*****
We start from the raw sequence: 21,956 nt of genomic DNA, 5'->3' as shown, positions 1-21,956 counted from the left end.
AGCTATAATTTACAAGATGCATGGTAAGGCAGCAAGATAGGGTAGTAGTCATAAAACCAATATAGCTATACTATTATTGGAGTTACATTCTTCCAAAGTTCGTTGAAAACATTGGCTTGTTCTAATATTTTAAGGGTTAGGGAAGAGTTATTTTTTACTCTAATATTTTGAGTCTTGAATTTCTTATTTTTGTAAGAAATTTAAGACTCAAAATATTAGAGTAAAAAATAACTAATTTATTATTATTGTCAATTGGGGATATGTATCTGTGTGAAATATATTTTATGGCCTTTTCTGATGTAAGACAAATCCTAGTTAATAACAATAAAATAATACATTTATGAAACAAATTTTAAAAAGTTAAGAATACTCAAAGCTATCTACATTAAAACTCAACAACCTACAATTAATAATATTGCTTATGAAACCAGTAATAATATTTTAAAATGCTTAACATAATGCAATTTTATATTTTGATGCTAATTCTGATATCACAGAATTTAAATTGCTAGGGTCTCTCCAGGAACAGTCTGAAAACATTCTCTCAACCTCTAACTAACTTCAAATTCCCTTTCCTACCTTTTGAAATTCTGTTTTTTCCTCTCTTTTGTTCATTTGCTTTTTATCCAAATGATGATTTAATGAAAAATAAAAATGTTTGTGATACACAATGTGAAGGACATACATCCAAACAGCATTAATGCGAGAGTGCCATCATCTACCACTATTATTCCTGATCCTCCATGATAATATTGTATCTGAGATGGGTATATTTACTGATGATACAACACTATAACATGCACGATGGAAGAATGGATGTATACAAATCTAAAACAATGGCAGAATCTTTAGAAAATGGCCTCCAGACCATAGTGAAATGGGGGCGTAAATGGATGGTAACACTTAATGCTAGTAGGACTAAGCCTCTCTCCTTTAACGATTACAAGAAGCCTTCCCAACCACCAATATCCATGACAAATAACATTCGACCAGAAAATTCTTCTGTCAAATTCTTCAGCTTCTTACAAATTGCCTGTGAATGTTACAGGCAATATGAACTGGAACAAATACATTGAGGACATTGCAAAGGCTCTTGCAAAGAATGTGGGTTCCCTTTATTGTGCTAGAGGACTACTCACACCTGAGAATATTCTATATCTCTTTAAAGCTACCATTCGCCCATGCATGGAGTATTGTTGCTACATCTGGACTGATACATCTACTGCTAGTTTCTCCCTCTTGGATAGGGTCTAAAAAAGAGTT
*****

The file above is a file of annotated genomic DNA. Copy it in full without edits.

We start from the raw sequence: 21,956 nt of genomic DNA, 5'->3' as shown, positions 1-21,956 counted from the left end.
AGCTATAATTTACAAGATGCATGGTAAGGCAGCAAGATAGGGTAGTAGTCATAAAACCAATATAGCTATACTATTATTGGAGTTACATTCTTCCAAAGTTCGTTGAAAACATTGGCTTGTTCTAATATTTTAAGGGTTAGGGAAGAGTTATTTTTTACTCTAATATTTTGAGTCTTGAATTTCTTATTTTTGTAAGAAATTTAAGACTCAAAATATTAGAGTAAAAAATAACTAATTTATTATTATTGTCAATTGGGGATATGTATCTGTGTGAAATATATTTTATGGCCTTTTCTGATGTAAGACAAATCCTAGTTAATAACAATAAAATAATACATTTATGAAACAAATTTTAAAAAGTTAAGAATACTCAAAGCTATCTACATTAAAACTCAACAACCTACAATTAATAATATTGCTTATGAAACCAGTAATAATATTTTAAAATGCTTAACATAATGCAATTTTATATTTTGATGCTAATTCTGATATCACAGAATTTAAATTGCTAGGGTCTCTCCAGGAACAGTCTGAAAACATTCTCTCAACCTCTAACTAACTTCAAATTCCCTTTCCTACCTTTTGAAATTCTGTTTTTTCCTCTCTTTTGTTCATTTGCTTTTTATCCAAATGATGATTTAATGAAAAATAAAAATGTTTGTGATACACAATGTGAAGGACATACATCCAAACAGCATTAATGCGAGAGTGCCATCATCTACCACTATTATTCCTGATCCTCCATGATAATATTGTATCTGAGATGGGTATATTTACTGATGATACAACACTATAACATGCACGATGGAAGAATGGATGTATACAAATCTAAAACAATGGCAGAATCTTTAGAAAATGGCCTCCAGACCATAGTGAAATGGGGGCGTAAATGGATGGTAACACTTAATGCTAGTAGGACTAAGCCTCTCTCCTTTAACGATTACAAGAAGCCTTCCCAACCACCAATATCCATGACAAATAACATTCGACCAGAAAATTCTTCTGTCAAATTCTTCAGCTTCTTACAAATTGCCTGTGAATGTTACAGGCAATATGAACTGGAACAAATACATTGAGGACATTGCAAAGGCTCTTGCAAAGAATGTGGGTTCCCTTTATTGTGCTAGAGGACTACTCACACCTGAGAATATTCTATATCTCTTTAAAGCTACCATTCGCCCATGCATGGAGTATTGTTGCTACATCTGGACTGATACATCTACTGCTAGTTTCTCCCTCTTGGATAGGGTCTAAAAAAGAGTT